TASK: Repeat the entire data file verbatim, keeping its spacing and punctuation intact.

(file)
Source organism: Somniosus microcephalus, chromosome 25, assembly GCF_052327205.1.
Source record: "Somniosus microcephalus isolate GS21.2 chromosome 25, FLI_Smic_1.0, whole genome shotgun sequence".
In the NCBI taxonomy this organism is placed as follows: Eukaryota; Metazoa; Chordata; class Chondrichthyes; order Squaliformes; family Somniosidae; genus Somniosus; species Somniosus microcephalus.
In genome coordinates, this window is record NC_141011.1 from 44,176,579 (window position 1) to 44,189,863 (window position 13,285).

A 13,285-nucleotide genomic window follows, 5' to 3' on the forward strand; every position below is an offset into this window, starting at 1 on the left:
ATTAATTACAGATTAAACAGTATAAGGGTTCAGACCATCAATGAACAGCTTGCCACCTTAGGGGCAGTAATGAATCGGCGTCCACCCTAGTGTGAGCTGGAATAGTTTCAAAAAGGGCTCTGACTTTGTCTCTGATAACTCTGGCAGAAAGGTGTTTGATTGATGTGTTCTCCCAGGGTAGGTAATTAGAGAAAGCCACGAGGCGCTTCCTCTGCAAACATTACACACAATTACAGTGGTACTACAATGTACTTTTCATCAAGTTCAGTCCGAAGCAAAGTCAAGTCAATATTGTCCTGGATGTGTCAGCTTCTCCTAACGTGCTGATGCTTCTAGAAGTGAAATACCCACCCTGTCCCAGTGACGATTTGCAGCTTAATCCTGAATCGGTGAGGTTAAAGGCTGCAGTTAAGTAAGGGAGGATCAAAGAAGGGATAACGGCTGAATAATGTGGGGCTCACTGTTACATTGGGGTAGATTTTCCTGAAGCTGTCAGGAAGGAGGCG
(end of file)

Source organism: Somniosus microcephalus, chromosome 25, assembly GCF_052327205.1.
Source record: "Somniosus microcephalus isolate GS21.2 chromosome 25, FLI_Smic_1.0, whole genome shotgun sequence".
In the NCBI taxonomy this organism is placed as follows: Eukaryota; Metazoa; Chordata; class Chondrichthyes; order Squaliformes; family Somniosidae; genus Somniosus; species Somniosus microcephalus.
In genome coordinates, this window is record NC_141011.1 from 44,176,579 (window position 1) to 44,189,863 (window position 13,285).

A 13,285-nucleotide genomic window follows, 5' to 3' on the forward strand; every position below is an offset into this window, starting at 1 on the left:
ATTAATTACAGATTAAACAGTATAAGGGTTCAGACCATCAATGAACAGCTTGCCACCTTAGGGGCAGTAATGAATCGGCGTCCACCCTAGTGTGAGCTGGAATAGTTTCAAAAAGGGCTCTGACTTTGTCTCTGATAACTCTGGCAGAAAGGTGTTTGATTGATGTGTTCTCCCAGGGTAGGTAATTAGAGAAAGCCACGAGGCGCTTCCTCTGCAAACATTACACACAATTACAGTGGTACTACAATGTACTTTTCATCAAGTTCAGTCCGAAGCAAAGTCAAGTCAATATTGTCCTGGATGTGTCAGCTTCTCCTAACGTGCTGATGCTTCTAGAAGTGAAATACCCACCCTGTCCCAGTGACGATTTGCAGCTTAATCCTGAATCGGTGAGGTTAAAGGCTGCAGTTAAGTAAGGGAGGATCAAAGAAGGGATAACGGCTGAATAATGTGGGGCTCACTGTTACATTGGGGTAGATTTTCCTGAAGCTGTCAGGAAGGAGGCG